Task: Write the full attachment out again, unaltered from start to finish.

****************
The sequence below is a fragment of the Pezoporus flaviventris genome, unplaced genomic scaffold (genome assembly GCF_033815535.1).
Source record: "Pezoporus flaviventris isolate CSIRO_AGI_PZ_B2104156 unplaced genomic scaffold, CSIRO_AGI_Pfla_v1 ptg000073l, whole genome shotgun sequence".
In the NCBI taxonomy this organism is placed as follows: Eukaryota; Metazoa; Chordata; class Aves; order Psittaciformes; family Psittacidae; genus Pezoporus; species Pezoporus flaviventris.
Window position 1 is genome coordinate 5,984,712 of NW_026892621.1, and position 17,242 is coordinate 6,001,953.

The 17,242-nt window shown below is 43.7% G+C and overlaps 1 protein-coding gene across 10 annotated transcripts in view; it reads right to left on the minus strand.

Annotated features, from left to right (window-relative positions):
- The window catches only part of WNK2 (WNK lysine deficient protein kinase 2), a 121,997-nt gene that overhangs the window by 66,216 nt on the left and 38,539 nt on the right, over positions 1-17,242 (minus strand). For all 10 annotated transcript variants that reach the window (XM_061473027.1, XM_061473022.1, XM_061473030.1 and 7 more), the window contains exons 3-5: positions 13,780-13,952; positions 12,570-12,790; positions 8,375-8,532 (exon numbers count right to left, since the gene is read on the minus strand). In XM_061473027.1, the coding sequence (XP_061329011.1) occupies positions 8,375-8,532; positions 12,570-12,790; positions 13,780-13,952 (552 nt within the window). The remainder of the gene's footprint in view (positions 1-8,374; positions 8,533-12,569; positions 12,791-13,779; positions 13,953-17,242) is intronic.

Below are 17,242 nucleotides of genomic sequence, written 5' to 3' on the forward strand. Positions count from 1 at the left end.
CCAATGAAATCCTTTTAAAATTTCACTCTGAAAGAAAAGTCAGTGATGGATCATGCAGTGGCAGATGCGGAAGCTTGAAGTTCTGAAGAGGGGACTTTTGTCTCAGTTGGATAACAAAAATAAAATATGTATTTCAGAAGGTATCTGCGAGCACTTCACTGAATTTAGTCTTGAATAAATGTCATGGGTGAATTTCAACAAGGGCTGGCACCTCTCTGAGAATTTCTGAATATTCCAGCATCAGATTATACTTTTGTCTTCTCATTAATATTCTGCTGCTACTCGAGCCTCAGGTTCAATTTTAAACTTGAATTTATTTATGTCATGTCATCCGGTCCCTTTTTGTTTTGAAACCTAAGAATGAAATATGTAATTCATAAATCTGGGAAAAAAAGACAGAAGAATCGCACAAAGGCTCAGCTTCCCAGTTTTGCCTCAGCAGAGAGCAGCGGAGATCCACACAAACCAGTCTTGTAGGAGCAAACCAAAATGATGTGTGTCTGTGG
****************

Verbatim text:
The sequence below is a fragment of the Pezoporus flaviventris genome, unplaced genomic scaffold (genome assembly GCF_033815535.1).
Source record: "Pezoporus flaviventris isolate CSIRO_AGI_PZ_B2104156 unplaced genomic scaffold, CSIRO_AGI_Pfla_v1 ptg000073l, whole genome shotgun sequence".
In the NCBI taxonomy this organism is placed as follows: Eukaryota; Metazoa; Chordata; class Aves; order Psittaciformes; family Psittacidae; genus Pezoporus; species Pezoporus flaviventris.
Window position 1 is genome coordinate 5,984,712 of NW_026892621.1, and position 17,242 is coordinate 6,001,953.

The 17,242-nt window shown below is 43.7% G+C and overlaps 1 protein-coding gene across 10 annotated transcripts in view; it reads right to left on the minus strand.

Annotated features, from left to right (window-relative positions):
- The window catches only part of WNK2 (WNK lysine deficient protein kinase 2), a 121,997-nt gene that overhangs the window by 66,216 nt on the left and 38,539 nt on the right, over positions 1-17,242 (minus strand). For all 10 annotated transcript variants that reach the window (XM_061473027.1, XM_061473022.1, XM_061473030.1 and 7 more), the window contains exons 3-5: positions 13,780-13,952; positions 12,570-12,790; positions 8,375-8,532 (exon numbers count right to left, since the gene is read on the minus strand). In XM_061473027.1, the coding sequence (XP_061329011.1) occupies positions 8,375-8,532; positions 12,570-12,790; positions 13,780-13,952 (552 nt within the window). The remainder of the gene's footprint in view (positions 1-8,374; positions 8,533-12,569; positions 12,791-13,779; positions 13,953-17,242) is intronic.

Below are 17,242 nucleotides of genomic sequence, written 5' to 3' on the forward strand. Positions count from 1 at the left end.
CCAATGAAATCCTTTTAAAATTTCACTCTGAAAGAAAAGTCAGTGATGGATCATGCAGTGGCAGATGCGGAAGCTTGAAGTTCTGAAGAGGGGACTTTTGTCTCAGTTGGATAACAAAAATAAAATATGTATTTCAGAAGGTATCTGCGAGCACTTCACTGAATTTAGTCTTGAATAAATGTCATGGGTGAATTTCAACAAGGGCTGGCACCTCTCTGAGAATTTCTGAATATTCCAGCATCAGATTATACTTTTGTCTTCTCATTAATATTCTGCTGCTACTCGAGCCTCAGGTTCAATTTTAAACTTGAATTTATTTATGTCATGTCATCCGGTCCCTTTTTGTTTTGAAACCTAAGAATGAAATATGTAATTCATAAATCTGGGAAAAAAAGACAGAAGAATCGCACAAAGGCTCAGCTTCCCAGTTTTGCCTCAGCAGAGAGCAGCGGAGATCCACACAAACCAGTCTTGTAGGAGCAAACCAAAATGATGTGTGTCTGTGG